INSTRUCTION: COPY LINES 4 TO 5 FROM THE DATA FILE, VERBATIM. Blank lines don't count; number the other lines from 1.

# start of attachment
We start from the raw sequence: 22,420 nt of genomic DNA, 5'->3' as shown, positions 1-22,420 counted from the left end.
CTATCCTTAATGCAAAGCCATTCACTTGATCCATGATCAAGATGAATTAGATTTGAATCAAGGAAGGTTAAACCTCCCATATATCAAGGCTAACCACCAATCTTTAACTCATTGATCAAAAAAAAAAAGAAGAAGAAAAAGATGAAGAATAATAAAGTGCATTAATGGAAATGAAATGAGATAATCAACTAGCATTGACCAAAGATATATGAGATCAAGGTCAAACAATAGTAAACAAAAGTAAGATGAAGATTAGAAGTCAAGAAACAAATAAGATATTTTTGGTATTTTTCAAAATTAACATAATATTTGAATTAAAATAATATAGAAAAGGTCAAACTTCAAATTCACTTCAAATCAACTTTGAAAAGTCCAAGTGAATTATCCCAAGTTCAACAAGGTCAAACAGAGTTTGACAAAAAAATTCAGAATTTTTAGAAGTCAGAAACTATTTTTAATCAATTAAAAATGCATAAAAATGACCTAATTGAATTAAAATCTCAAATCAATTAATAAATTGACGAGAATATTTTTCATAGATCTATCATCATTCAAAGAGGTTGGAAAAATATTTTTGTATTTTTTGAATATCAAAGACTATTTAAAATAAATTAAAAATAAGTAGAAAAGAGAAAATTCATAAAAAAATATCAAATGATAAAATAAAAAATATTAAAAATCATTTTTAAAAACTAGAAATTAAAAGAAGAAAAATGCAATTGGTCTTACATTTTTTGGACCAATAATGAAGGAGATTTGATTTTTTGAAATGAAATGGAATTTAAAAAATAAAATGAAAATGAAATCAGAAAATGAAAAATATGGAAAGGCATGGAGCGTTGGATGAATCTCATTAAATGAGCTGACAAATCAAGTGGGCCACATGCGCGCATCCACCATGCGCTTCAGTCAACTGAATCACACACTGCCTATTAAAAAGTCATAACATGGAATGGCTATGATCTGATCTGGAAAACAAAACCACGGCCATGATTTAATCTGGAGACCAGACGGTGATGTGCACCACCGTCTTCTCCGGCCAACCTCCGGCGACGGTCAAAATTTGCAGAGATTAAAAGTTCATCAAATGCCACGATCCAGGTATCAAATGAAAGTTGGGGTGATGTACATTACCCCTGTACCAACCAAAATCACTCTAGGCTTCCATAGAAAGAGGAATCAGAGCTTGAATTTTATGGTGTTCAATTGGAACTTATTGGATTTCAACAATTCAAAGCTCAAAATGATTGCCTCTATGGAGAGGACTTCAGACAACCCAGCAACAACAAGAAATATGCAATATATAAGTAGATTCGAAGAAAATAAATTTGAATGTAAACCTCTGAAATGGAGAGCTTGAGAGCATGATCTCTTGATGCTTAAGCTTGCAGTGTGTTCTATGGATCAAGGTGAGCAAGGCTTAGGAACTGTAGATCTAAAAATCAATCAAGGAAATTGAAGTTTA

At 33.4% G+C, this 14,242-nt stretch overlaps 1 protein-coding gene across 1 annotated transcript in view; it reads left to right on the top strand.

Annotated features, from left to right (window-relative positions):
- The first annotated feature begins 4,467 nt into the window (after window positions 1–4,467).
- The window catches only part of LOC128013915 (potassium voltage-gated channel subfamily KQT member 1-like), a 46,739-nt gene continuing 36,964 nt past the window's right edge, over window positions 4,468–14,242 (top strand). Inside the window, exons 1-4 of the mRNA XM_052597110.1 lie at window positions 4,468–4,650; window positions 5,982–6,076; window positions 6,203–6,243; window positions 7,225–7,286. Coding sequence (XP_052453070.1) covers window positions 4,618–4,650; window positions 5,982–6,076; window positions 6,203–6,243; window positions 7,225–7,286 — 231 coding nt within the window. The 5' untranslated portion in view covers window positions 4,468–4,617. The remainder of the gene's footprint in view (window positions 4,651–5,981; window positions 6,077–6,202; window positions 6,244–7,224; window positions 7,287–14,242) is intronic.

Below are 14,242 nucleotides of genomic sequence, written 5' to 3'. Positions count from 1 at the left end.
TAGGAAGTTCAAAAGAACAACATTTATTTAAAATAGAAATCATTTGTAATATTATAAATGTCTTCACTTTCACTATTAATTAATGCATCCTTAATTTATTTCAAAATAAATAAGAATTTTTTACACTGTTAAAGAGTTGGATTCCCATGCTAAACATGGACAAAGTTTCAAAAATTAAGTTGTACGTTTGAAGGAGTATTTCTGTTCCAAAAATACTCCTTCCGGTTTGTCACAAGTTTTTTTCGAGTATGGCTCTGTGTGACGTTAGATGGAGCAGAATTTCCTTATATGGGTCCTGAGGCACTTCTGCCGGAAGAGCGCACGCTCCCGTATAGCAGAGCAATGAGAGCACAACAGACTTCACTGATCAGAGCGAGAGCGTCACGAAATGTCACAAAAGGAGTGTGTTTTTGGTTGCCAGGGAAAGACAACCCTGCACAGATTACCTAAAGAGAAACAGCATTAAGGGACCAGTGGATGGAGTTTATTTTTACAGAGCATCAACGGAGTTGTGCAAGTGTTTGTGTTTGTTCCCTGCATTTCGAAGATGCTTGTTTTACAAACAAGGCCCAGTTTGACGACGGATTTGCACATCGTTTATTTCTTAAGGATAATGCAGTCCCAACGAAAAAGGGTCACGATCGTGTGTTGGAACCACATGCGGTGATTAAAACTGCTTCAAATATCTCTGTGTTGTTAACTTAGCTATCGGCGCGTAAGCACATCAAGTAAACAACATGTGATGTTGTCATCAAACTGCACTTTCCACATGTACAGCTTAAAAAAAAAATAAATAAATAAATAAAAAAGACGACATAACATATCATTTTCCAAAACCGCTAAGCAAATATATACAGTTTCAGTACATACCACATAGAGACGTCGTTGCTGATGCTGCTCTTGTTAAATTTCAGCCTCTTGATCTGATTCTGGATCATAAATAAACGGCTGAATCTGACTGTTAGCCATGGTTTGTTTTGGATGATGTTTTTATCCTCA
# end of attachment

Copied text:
Annotated features, from left to right (window-relative positions):
- The first annotated feature begins 4,467 nt into the window (after window positions 1–4,467).